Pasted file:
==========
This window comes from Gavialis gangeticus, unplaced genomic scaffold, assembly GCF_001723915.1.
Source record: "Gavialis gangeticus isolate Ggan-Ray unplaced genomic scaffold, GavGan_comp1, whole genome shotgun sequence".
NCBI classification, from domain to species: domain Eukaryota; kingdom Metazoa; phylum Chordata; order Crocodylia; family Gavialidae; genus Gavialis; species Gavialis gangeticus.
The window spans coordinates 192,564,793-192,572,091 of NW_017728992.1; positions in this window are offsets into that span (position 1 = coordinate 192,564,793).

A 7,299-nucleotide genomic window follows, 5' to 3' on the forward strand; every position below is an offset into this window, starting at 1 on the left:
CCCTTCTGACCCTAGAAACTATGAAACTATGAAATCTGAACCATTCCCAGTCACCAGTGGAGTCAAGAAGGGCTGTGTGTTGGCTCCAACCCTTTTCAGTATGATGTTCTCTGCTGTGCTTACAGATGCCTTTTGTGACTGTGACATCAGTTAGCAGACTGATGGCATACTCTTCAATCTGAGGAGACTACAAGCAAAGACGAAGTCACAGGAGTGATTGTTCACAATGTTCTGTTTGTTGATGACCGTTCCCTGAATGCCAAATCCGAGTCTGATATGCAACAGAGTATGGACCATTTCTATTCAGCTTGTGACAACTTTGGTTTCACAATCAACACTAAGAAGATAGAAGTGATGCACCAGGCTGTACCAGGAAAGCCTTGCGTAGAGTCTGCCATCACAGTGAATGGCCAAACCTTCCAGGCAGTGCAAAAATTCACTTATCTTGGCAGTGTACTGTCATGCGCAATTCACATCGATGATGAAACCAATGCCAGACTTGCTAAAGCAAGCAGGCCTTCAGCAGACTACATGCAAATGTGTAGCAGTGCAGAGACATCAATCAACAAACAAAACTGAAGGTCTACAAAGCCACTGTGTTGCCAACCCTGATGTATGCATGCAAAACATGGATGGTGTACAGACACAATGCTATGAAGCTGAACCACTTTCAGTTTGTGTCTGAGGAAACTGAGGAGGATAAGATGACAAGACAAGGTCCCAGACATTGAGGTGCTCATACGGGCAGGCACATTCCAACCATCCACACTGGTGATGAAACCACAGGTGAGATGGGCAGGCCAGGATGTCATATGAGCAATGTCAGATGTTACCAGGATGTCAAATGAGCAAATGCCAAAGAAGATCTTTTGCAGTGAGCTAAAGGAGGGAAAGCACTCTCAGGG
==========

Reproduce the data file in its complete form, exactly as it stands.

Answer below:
This window comes from Gavialis gangeticus, unplaced genomic scaffold, assembly GCF_001723915.1.
Source record: "Gavialis gangeticus isolate Ggan-Ray unplaced genomic scaffold, GavGan_comp1, whole genome shotgun sequence".
NCBI classification, from domain to species: domain Eukaryota; kingdom Metazoa; phylum Chordata; order Crocodylia; family Gavialidae; genus Gavialis; species Gavialis gangeticus.
The window spans coordinates 192,564,793-192,572,091 of NW_017728992.1; positions in this window are offsets into that span (position 1 = coordinate 192,564,793).

A 7,299-nucleotide genomic window follows, 5' to 3' on the forward strand; every position below is an offset into this window, starting at 1 on the left:
CCCTTCTGACCCTAGAAACTATGAAACTATGAAATCTGAACCATTCCCAGTCACCAGTGGAGTCAAGAAGGGCTGTGTGTTGGCTCCAACCCTTTTCAGTATGATGTTCTCTGCTGTGCTTACAGATGCCTTTTGTGACTGTGACATCAGTTAGCAGACTGATGGCATACTCTTCAATCTGAGGAGACTACAAGCAAAGACGAAGTCACAGGAGTGATTGTTCACAATGTTCTGTTTGTTGATGACCGTTCCCTGAATGCCAAATCCGAGTCTGATATGCAACAGAGTATGGACCATTTCTATTCAGCTTGTGACAACTTTGGTTTCACAATCAACACTAAGAAGATAGAAGTGATGCACCAGGCTGTACCAGGAAAGCCTTGCGTAGAGTCTGCCATCACAGTGAATGGCCAAACCTTCCAGGCAGTGCAAAAATTCACTTATCTTGGCAGTGTACTGTCATGCGCAATTCACATCGATGATGAAACCAATGCCAGACTTGCTAAAGCAAGCAGGCCTTCAGCAGACTACATGCAAATGTGTAGCAGTGCAGAGACATCAATCAACAAACAAAACTGAAGGTCTACAAAGCCACTGTGTTGCCAACCCTGATGTATGCATGCAAAACATGGATGGTGTACAGACACAATGCTATGAAGCTGAACCACTTTCAGTTTGTGTCTGAGGAAACTGAGGAGGATAAGATGACAAGACAAGGTCCCAGACATTGAGGTGCTCATACGGGCAGGCACATTCCAACCATCCACACTGGTGATGAAACCACAGGTGAGATGGGCAGGCCAGGATGTCATATGAGCAATGTCAGATGTTACCAGGATGTCAAATGAGCAAATGCCAAAGAAGATCTTTTGCAGTGAGCTAAAGGAGGGAAAGCACTCTCAGGG